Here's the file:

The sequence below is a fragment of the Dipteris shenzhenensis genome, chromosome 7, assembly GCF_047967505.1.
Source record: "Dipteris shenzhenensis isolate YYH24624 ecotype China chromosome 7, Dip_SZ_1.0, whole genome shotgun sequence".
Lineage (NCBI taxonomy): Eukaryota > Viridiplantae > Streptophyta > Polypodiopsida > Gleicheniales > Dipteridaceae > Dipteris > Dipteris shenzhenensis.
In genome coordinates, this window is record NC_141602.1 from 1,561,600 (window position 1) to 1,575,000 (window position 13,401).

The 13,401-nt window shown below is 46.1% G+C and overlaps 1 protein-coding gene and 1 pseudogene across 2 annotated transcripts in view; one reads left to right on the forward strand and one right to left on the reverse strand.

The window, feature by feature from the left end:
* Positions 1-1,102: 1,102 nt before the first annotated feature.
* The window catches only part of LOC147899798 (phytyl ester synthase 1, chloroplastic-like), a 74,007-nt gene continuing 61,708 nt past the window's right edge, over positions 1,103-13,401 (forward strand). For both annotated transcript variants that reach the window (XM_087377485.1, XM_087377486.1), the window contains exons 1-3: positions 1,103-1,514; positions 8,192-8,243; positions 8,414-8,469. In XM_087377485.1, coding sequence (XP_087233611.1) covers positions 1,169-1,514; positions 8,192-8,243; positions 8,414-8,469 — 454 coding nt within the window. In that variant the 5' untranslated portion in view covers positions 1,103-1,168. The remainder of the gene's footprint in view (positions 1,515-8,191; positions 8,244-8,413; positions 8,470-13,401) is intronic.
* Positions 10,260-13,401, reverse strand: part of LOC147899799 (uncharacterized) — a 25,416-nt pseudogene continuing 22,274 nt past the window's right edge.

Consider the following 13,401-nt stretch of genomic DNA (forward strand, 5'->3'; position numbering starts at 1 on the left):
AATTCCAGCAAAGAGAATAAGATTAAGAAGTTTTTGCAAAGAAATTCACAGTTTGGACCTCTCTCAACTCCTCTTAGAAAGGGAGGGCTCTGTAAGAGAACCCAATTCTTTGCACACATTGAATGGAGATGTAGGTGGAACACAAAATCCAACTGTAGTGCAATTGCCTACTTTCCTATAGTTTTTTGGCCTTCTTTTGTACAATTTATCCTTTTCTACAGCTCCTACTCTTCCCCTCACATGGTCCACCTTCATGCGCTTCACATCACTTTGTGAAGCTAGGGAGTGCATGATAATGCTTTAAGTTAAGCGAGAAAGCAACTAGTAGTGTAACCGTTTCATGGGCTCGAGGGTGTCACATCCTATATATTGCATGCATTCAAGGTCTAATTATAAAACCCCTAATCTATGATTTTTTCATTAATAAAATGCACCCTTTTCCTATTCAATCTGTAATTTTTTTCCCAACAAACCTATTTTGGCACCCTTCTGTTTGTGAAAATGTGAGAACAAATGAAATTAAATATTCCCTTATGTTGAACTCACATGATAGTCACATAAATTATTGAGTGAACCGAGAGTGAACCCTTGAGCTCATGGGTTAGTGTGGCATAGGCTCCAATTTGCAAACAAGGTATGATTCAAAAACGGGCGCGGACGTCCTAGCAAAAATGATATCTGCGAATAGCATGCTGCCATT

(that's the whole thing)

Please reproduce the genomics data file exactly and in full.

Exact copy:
The sequence below is a fragment of the Dipteris shenzhenensis genome, chromosome 7, assembly GCF_047967505.1.
Source record: "Dipteris shenzhenensis isolate YYH24624 ecotype China chromosome 7, Dip_SZ_1.0, whole genome shotgun sequence".
Lineage (NCBI taxonomy): Eukaryota > Viridiplantae > Streptophyta > Polypodiopsida > Gleicheniales > Dipteridaceae > Dipteris > Dipteris shenzhenensis.
In genome coordinates, this window is record NC_141602.1 from 1,561,600 (window position 1) to 1,575,000 (window position 13,401).

The 13,401-nt window shown below is 46.1% G+C and overlaps 1 protein-coding gene and 1 pseudogene across 2 annotated transcripts in view; one reads left to right on the forward strand and one right to left on the reverse strand.

The window, feature by feature from the left end:
* Positions 1-1,102: 1,102 nt before the first annotated feature.
* The window catches only part of LOC147899798 (phytyl ester synthase 1, chloroplastic-like), a 74,007-nt gene continuing 61,708 nt past the window's right edge, over positions 1,103-13,401 (forward strand). For both annotated transcript variants that reach the window (XM_087377485.1, XM_087377486.1), the window contains exons 1-3: positions 1,103-1,514; positions 8,192-8,243; positions 8,414-8,469. In XM_087377485.1, coding sequence (XP_087233611.1) covers positions 1,169-1,514; positions 8,192-8,243; positions 8,414-8,469 — 454 coding nt within the window. In that variant the 5' untranslated portion in view covers positions 1,103-1,168. The remainder of the gene's footprint in view (positions 1,515-8,191; positions 8,244-8,413; positions 8,470-13,401) is intronic.
* Positions 10,260-13,401, reverse strand: part of LOC147899799 (uncharacterized) — a 25,416-nt pseudogene continuing 22,274 nt past the window's right edge.

Consider the following 13,401-nt stretch of genomic DNA (forward strand, 5'->3'; position numbering starts at 1 on the left):
AATTCCAGCAAAGAGAATAAGATTAAGAAGTTTTTGCAAAGAAATTCACAGTTTGGACCTCTCTCAACTCCTCTTAGAAAGGGAGGGCTCTGTAAGAGAACCCAATTCTTTGCACACATTGAATGGAGATGTAGGTGGAACACAAAATCCAACTGTAGTGCAATTGCCTACTTTCCTATAGTTTTTTGGCCTTCTTTTGTACAATTTATCCTTTTCTACAGCTCCTACTCTTCCCCTCACATGGTCCACCTTCATGCGCTTCACATCACTTTGTGAAGCTAGGGAGTGCATGATAATGCTTTAAGTTAAGCGAGAAAGCAACTAGTAGTGTAACCGTTTCATGGGCTCGAGGGTGTCACATCCTATATATTGCATGCATTCAAGGTCTAATTATAAAACCCCTAATCTATGATTTTTTCATTAATAAAATGCACCCTTTTCCTATTCAATCTGTAATTTTTTTCCCAACAAACCTATTTTGGCACCCTTCTGTTTGTGAAAATGTGAGAACAAATGAAATTAAATATTCCCTTATGTTGAACTCACATGATAGTCACATAAATTATTGAGTGAACCGAGAGTGAACCCTTGAGCTCATGGGTTAGTGTGGCATAGGCTCCAATTTGCAAACAAGGTATGATTCAAAAACGGGCGCGGACGTCCTAGCAAAAATGATATCTGCGAATAGCATGCTGCCATT